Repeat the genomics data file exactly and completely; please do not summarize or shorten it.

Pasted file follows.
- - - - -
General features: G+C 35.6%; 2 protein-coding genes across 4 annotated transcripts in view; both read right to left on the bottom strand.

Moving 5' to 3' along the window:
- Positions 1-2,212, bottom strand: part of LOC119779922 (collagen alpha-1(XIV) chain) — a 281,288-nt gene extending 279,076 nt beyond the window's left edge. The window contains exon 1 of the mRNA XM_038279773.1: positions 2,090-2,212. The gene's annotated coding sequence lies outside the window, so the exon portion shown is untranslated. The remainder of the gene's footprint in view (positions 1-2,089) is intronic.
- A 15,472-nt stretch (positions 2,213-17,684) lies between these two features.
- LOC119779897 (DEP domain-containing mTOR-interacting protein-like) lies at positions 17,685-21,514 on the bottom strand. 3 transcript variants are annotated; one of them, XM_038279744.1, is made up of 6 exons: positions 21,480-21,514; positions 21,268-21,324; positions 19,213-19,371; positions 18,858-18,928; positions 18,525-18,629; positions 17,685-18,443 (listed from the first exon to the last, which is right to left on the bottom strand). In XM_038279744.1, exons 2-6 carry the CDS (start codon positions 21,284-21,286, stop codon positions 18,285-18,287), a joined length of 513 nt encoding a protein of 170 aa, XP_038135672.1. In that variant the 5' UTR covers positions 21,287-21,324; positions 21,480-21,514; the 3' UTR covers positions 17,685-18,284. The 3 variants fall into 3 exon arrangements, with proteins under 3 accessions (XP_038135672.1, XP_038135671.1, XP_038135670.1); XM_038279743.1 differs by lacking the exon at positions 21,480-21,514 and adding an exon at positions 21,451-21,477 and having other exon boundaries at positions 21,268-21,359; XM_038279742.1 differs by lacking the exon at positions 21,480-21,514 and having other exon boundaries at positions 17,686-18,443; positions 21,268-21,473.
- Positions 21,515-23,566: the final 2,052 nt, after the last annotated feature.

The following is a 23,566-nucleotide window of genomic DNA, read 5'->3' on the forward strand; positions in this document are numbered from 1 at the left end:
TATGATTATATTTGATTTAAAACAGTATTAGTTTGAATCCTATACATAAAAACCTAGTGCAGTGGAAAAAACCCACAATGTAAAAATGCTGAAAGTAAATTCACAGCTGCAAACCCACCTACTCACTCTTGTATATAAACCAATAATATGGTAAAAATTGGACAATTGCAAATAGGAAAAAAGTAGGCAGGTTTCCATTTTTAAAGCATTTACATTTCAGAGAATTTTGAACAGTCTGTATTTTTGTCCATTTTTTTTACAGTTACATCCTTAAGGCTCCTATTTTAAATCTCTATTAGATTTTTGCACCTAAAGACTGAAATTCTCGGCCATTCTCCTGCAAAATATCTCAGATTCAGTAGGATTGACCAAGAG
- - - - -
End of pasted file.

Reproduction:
General features: G+C 35.6%; 2 protein-coding genes across 4 annotated transcripts in view; both read right to left on the bottom strand.

Moving 5' to 3' along the window:
- Positions 1-2,212, bottom strand: part of LOC119779922 (collagen alpha-1(XIV) chain) — a 281,288-nt gene extending 279,076 nt beyond the window's left edge. The window contains exon 1 of the mRNA XM_038279773.1: positions 2,090-2,212. The gene's annotated coding sequence lies outside the window, so the exon portion shown is untranslated. The remainder of the gene's footprint in view (positions 1-2,089) is intronic.
- A 15,472-nt stretch (positions 2,213-17,684) lies between these two features.
- LOC119779897 (DEP domain-containing mTOR-interacting protein-like) lies at positions 17,685-21,514 on the bottom strand. 3 transcript variants are annotated; one of them, XM_038279744.1, is made up of 6 exons: positions 21,480-21,514; positions 21,268-21,324; positions 19,213-19,371; positions 18,858-18,928; positions 18,525-18,629; positions 17,685-18,443 (listed from the first exon to the last, which is right to left on the bottom strand). In XM_038279744.1, exons 2-6 carry the CDS (start codon positions 21,284-21,286, stop codon positions 18,285-18,287), a joined length of 513 nt encoding a protein of 170 aa, XP_038135672.1. In that variant the 5' UTR covers positions 21,287-21,324; positions 21,480-21,514; the 3' UTR covers positions 17,685-18,284. The 3 variants fall into 3 exon arrangements, with proteins under 3 accessions (XP_038135672.1, XP_038135671.1, XP_038135670.1); XM_038279743.1 differs by lacking the exon at positions 21,480-21,514 and adding an exon at positions 21,451-21,477 and having other exon boundaries at positions 21,268-21,359; XM_038279742.1 differs by lacking the exon at positions 21,480-21,514 and having other exon boundaries at positions 17,686-18,443; positions 21,268-21,473.
- Positions 21,515-23,566: the final 2,052 nt, after the last annotated feature.

The following is a 23,566-nucleotide window of genomic DNA, read 5'->3' on the forward strand; positions in this document are numbered from 1 at the left end:
TATGATTATATTTGATTTAAAACAGTATTAGTTTGAATCCTATACATAAAAACCTAGTGCAGTGGAAAAAACCCACAATGTAAAAATGCTGAAAGTAAATTCACAGCTGCAAACCCACCTACTCACTCTTGTATATAAACCAATAATATGGTAAAAATTGGACAATTGCAAATAGGAAAAAAGTAGGCAGGTTTCCATTTTTAAAGCATTTACATTTCAGAGAATTTTGAACAGTCTGTATTTTTGTCCATTTTTTTTACAGTTACATCCTTAAGGCTCCTATTTTAAATCTCTATTAGATTTTTGCACCTAAAGACTGAAATTCTCGGCCATTCTCCTGCAAAATATCTCAGATTCAGTAGGATTGACCAAGAG